Glossary of terms used site-wide.
The number of individuals or the representation of the number of individuals of a species in a particular ecosystem. Unit: number of individuals/sampling area or sampling effort.
The biogeochemistry of ecosystems involves the movement or cycling of elements (e.g., sulfur, carbon, nitrogen) and compounds (e.g., water) through the biotic (e.g., plants, animals, microbes) and abiotic (e.g., soils, atmosphere) components of an ecosystem.
The mass per unit area of living material (plants, animals, microbes). Unit: g/m2 or kg/ha.
The amount or proportion of surface area occupied by plants or animals. Unit: %.
The breakdown of organic matter (e.g., litter) accompanied by the release of carbon dioxide and other inorganic compounds. It is a key process in nutrient cycling.
The number of individuals found in an area. Unit: #/m2 or #/ha.
Area burned by a fire. Unit: ha, or % of area.
Number of people per unit area.
Number of people living in a specified geographic area at a specified time.
The number of days in a year when a water body (e.g., lake, a part of an ocean) is covered by ice. Unit: days/year.
Land use is the human modification of natural environment or wilderness into built environment such as farmland, pastures, and settlements.
Recently fallen plant material that is only partially decomposed. Unit: %.
The amount of carbon or energy (usually measured as biomass) fixed by primary producers (e.g., plants, algae) minus their respiratory loss. It can be used for growth and reproduction of primary producers, and is available for consumption by herbivores. Unit: g/m2/yr.
Developed by Wayne Palmer in the 1960s and uses temperature and rainfall information in a formula to determine dryness. It uses a 0 as normal, and drought is shown in terms of minus numbers; for example, minus 2 is moderate drought, minus 3 is severe drought, and minus 4 is extreme drought.
The timing of life history events, such as initiation of growth, flowering and dormancy.
The amount and pattern of rainfall and snowfall. Unit: cm
Concentration or total amount of an element (e.g., nitrogen, sulfur, calcium, chloride, phosphate) in precipitation. It can be expressed as volume-weighted concentration or deposition. Volume-weighted concentration is concentration per unit volume of precipitation (mg/L). It is measured on a subsample of precipitation and then converted to total volume of precipitation collected. Deposition is total amount of an element per unit of land area (kg/ha). It is converted from volume-weighted concentration based on the area receiving precipitation.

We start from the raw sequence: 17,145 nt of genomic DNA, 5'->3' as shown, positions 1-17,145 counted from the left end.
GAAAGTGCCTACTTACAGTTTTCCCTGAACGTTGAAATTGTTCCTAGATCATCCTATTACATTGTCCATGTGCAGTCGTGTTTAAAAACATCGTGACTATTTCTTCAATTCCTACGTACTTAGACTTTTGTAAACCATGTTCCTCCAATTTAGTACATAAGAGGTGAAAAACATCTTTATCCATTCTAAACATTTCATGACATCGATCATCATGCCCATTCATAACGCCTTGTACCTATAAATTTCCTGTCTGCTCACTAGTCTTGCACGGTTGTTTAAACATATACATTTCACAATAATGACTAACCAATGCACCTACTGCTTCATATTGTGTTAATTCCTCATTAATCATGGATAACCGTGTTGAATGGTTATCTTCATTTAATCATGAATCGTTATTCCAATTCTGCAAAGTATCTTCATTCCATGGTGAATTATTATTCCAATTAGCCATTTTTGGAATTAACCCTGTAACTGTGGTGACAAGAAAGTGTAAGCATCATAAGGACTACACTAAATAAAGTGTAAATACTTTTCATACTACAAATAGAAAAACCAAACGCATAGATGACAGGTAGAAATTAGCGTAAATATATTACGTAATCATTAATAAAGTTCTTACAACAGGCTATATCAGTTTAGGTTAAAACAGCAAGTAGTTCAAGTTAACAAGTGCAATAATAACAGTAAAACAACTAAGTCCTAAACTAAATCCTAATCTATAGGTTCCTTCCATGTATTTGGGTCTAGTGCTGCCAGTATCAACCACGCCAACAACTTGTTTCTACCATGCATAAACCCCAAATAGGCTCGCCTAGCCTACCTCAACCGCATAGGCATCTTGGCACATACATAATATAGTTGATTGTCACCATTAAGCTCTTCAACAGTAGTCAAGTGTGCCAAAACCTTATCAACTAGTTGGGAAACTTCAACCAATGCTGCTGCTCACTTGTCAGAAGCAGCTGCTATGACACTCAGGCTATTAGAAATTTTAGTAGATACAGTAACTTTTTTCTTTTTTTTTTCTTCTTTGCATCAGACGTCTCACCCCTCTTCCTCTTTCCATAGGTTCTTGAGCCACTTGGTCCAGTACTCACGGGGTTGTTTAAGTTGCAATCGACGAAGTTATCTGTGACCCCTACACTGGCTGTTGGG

The amount of carbon or energy (usually measured as biomass) transformed from CO2 to organic carbon by primary producers (e.g., plants, algae) per unit area in a specified time period, usually seasonally or annually. Unit: g/m2/yr. Unit: cm
Annual mean sea level is defined as the annual arithmetic means of hourly heights relative to the National Tidal Datum Epoch (i.e., the most recent mean sea level datum established by CO-OPS currently the mean sea level 1983-2001). Unit: m.
A circular disk created in 1865 by Pietro Angelo Secchi. It is used to measure water transparency in oceans and lakes. The disc is mounted on a pole or line, and lowered slowly down in the water. The depth at which the pattern on the disk is no longer visible is taken as a measure of the transparency of the water.
The total amount of water, including the water vapor, in an unsaturated soil. Unit: % by volume.
The visible and near visible (ultra violet and near infrared) radiation emitted from the sun received per unit area. Unit: MJ/m2 The temperature of soil at a specified depth. Unit: oC
Species diversity is a measure of the diversity within an ecological community that incorporates both species richness and the evenness of species' abundances.
The number of species in a community. Unit: number of species/sampling area or sampling effort.
Number of major storms or hurricanes per year.
Measured as stream discharge here, which is the volume of water moving down a stream or river per unit of time. Unit: L/s
Concentration of an element (e.g., nitrogen, sulfur, calcium, chloride, phosphate) per unit volume of water in surface water (e.g., stream, lake, coastal water). Unit: mg/L.
The underground depth at which point the ground is totally saturated with water. Unit: m.
A measure of the degree to which the water looses its transparency due to the presence of suspended particulates. It is commonly measured by using a Secchi disk. Unit: m.
Unit: m/s